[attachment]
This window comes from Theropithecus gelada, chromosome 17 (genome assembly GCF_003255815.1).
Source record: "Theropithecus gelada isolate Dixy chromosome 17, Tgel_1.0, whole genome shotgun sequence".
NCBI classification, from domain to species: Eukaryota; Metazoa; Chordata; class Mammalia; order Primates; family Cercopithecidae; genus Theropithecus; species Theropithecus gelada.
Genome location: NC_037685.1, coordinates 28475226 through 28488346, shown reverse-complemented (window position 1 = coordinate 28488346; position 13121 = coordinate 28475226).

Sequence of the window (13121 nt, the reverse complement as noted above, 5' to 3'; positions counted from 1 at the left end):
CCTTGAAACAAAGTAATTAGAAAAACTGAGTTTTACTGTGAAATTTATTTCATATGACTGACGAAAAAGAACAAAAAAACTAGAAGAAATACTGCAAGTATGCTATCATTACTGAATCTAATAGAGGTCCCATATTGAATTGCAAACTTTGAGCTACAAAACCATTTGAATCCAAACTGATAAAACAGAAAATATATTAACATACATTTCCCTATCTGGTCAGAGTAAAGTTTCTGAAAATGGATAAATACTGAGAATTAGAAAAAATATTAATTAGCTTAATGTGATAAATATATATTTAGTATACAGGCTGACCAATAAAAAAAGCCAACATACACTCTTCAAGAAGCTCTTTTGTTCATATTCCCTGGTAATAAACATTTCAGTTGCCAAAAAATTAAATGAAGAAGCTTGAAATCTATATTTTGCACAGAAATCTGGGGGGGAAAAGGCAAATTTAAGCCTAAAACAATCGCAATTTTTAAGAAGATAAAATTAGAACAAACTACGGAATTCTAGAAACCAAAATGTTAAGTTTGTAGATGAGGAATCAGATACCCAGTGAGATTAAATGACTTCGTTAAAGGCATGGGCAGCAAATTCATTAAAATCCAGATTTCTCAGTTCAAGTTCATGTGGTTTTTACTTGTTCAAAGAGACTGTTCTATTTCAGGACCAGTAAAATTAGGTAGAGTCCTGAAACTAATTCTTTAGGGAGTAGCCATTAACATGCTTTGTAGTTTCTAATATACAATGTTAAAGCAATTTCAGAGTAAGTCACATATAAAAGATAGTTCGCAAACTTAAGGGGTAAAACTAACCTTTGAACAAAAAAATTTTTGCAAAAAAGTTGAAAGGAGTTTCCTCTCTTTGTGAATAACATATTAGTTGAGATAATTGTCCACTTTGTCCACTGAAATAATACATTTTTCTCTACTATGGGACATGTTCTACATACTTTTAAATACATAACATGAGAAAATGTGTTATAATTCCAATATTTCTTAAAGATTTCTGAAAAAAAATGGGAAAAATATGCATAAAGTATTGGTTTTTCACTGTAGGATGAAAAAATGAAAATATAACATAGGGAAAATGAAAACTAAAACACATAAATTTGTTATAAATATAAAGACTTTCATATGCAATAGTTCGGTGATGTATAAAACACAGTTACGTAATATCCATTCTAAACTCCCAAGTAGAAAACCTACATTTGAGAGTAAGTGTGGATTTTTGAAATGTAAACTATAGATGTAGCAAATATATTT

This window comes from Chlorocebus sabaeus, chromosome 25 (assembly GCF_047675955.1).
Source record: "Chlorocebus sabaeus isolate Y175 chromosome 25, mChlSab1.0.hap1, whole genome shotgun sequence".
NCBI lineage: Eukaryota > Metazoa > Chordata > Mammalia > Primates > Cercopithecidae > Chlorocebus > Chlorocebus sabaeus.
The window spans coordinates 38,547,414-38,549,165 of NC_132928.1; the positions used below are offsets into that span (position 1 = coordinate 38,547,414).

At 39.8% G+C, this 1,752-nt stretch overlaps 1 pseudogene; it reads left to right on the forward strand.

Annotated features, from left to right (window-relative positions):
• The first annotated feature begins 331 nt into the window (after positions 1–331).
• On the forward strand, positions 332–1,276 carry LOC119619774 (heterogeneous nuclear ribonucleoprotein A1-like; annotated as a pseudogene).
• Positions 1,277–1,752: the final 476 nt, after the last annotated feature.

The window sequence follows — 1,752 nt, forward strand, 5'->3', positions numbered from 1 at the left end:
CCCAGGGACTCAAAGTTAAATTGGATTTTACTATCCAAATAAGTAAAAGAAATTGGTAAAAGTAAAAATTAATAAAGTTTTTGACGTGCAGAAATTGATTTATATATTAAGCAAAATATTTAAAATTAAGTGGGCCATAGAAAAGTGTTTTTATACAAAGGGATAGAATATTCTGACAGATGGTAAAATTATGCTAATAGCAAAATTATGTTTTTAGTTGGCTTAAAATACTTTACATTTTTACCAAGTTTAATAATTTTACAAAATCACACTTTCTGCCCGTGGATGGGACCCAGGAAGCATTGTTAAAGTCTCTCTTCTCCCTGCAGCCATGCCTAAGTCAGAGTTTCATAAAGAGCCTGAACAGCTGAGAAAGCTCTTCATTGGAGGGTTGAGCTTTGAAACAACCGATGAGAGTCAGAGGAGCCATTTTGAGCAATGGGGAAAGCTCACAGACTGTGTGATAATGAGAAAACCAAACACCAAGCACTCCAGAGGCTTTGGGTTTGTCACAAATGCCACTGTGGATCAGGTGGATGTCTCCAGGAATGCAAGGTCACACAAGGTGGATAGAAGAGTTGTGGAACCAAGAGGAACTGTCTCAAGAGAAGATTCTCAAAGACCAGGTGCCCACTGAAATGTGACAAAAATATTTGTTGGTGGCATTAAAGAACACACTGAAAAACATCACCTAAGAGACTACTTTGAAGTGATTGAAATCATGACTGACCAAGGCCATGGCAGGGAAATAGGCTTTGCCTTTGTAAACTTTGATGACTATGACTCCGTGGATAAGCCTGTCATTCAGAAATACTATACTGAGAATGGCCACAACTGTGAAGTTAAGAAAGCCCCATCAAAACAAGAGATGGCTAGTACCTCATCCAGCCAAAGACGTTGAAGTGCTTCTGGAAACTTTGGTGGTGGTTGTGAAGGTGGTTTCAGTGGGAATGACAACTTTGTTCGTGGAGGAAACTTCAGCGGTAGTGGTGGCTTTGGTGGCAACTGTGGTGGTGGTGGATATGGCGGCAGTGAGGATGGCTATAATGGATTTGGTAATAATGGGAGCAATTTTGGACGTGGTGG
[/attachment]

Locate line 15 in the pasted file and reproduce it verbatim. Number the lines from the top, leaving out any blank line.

• Positions 1,277–1,752: the final 476 nt, after the last annotated feature.